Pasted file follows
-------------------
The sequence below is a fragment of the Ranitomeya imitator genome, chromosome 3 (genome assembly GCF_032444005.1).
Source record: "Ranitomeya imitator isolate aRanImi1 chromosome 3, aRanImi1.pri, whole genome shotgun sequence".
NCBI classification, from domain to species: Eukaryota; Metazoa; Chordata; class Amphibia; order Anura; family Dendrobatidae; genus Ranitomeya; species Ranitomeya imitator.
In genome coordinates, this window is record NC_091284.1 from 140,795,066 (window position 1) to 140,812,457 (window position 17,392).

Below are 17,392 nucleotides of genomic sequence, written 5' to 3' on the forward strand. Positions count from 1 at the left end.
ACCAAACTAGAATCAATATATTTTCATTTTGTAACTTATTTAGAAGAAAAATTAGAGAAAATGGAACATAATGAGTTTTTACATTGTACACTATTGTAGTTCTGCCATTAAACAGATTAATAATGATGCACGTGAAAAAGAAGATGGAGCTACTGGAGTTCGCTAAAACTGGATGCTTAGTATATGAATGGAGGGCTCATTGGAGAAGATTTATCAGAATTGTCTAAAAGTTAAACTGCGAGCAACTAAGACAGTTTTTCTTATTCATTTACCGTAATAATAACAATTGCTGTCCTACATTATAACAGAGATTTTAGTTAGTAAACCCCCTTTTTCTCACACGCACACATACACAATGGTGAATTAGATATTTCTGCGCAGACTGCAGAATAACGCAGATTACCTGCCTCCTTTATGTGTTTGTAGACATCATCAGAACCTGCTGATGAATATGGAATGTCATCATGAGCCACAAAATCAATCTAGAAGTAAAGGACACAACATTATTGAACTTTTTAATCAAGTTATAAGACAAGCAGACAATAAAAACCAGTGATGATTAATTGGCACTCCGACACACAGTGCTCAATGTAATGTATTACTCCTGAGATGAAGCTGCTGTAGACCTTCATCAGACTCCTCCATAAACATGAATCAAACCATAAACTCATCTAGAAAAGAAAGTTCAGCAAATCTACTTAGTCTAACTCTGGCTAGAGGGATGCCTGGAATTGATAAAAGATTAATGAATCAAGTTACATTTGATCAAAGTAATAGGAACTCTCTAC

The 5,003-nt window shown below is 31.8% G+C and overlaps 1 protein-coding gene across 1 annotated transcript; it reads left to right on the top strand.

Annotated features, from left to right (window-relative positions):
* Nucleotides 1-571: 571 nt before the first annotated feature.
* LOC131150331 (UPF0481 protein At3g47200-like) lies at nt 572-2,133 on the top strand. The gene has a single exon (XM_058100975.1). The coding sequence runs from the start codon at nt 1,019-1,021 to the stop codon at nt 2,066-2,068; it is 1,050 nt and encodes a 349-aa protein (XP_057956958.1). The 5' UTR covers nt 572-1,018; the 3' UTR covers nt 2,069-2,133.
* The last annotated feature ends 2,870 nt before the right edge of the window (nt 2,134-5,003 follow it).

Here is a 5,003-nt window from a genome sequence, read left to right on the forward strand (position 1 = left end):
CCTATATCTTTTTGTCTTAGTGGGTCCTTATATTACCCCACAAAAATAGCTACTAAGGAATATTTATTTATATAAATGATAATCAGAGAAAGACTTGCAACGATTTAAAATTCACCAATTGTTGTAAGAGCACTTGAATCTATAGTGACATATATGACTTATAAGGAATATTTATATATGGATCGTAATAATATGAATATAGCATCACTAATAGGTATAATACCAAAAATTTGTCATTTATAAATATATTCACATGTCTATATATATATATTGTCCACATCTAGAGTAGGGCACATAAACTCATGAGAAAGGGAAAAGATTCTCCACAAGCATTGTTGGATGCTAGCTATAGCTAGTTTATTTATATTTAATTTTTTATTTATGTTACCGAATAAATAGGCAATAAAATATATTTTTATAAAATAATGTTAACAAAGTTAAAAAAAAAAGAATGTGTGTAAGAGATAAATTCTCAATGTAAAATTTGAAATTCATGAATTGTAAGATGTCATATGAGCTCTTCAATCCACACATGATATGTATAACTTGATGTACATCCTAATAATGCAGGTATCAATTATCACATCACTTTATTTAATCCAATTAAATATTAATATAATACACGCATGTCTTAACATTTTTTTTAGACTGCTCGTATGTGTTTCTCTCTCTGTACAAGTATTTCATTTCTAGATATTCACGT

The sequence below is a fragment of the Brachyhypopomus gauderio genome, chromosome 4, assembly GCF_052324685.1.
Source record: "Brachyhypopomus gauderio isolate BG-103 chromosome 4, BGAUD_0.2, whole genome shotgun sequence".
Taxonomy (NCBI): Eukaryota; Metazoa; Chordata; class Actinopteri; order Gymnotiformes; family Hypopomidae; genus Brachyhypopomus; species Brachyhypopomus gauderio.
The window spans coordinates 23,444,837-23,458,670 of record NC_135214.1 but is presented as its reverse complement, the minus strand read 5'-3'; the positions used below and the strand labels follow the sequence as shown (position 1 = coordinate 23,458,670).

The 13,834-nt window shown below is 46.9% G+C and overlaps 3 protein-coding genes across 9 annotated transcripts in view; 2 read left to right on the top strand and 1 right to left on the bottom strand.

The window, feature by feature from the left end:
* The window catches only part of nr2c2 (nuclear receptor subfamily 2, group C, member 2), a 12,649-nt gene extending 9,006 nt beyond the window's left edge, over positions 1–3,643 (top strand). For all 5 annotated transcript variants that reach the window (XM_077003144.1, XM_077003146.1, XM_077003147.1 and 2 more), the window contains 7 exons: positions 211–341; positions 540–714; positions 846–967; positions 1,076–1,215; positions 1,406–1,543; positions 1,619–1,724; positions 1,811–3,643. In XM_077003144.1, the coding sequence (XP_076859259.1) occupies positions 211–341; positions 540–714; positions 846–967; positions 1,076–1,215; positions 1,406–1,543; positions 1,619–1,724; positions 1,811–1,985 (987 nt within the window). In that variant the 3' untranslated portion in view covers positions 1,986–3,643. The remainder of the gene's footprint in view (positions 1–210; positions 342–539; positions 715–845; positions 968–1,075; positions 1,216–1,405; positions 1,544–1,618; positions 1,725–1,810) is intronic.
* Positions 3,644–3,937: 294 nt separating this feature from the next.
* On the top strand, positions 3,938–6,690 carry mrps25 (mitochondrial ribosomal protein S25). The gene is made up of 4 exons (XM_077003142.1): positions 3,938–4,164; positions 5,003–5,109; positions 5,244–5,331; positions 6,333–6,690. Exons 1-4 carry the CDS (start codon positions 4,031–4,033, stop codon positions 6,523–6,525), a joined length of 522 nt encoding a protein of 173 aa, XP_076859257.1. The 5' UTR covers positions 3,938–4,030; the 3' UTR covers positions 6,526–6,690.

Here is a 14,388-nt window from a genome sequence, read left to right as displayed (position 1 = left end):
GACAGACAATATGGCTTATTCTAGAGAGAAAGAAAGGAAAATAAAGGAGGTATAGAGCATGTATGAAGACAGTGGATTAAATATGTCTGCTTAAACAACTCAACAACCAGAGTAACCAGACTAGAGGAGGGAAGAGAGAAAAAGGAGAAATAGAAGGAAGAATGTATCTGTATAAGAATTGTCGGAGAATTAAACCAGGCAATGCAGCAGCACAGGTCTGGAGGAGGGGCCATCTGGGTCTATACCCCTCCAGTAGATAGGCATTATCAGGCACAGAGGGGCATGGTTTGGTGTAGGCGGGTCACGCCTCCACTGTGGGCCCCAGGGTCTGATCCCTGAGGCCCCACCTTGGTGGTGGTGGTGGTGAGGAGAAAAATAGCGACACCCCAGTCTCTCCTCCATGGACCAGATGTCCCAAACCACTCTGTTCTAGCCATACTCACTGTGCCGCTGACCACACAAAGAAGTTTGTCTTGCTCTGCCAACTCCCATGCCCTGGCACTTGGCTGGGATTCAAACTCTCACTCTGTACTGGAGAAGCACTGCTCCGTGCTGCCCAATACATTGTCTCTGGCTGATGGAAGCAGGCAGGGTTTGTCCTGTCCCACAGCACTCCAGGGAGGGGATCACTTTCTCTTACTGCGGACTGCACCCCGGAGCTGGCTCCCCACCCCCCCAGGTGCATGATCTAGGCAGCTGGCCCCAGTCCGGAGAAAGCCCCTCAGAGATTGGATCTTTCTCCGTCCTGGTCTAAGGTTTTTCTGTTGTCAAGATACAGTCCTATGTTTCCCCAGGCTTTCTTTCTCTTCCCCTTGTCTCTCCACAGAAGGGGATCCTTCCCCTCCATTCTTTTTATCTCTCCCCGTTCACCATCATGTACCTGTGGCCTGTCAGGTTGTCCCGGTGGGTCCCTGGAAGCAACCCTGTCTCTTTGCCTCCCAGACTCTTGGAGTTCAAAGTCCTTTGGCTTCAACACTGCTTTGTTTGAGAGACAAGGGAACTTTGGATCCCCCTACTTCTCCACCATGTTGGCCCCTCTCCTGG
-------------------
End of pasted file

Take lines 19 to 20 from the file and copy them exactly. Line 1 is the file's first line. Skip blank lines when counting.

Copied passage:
The window, feature by feature from the left end:
* The window catches only part of nr2c2 (nuclear receptor subfamily 2, group C, member 2), a 12,649-nt gene extending 9,006 nt beyond the window's left edge, over positions 1–3,643 (top strand). For all 5 annotated transcript variants that reach the window (XM_077003144.1, XM_077003146.1, XM_077003147.1 and 2 more), the window contains 7 exons: positions 211–341; positions 540–714; positions 846–967; positions 1,076–1,215; positions 1,406–1,543; positions 1,619–1,724; positions 1,811–3,643. In XM_077003144.1, the coding sequence (XP_076859259.1) occupies positions 211–341; positions 540–714; positions 846–967; positions 1,076–1,215; positions 1,406–1,543; positions 1,619–1,724; positions 1,811–1,985 (987 nt within the window). In that variant the 3' untranslated portion in view covers positions 1,986–3,643. The remainder of the gene's footprint in view (positions 1–210; positions 342–539; positions 715–845; positions 968–1,075; positions 1,216–1,405; positions 1,544–1,618; positions 1,725–1,810) is intronic.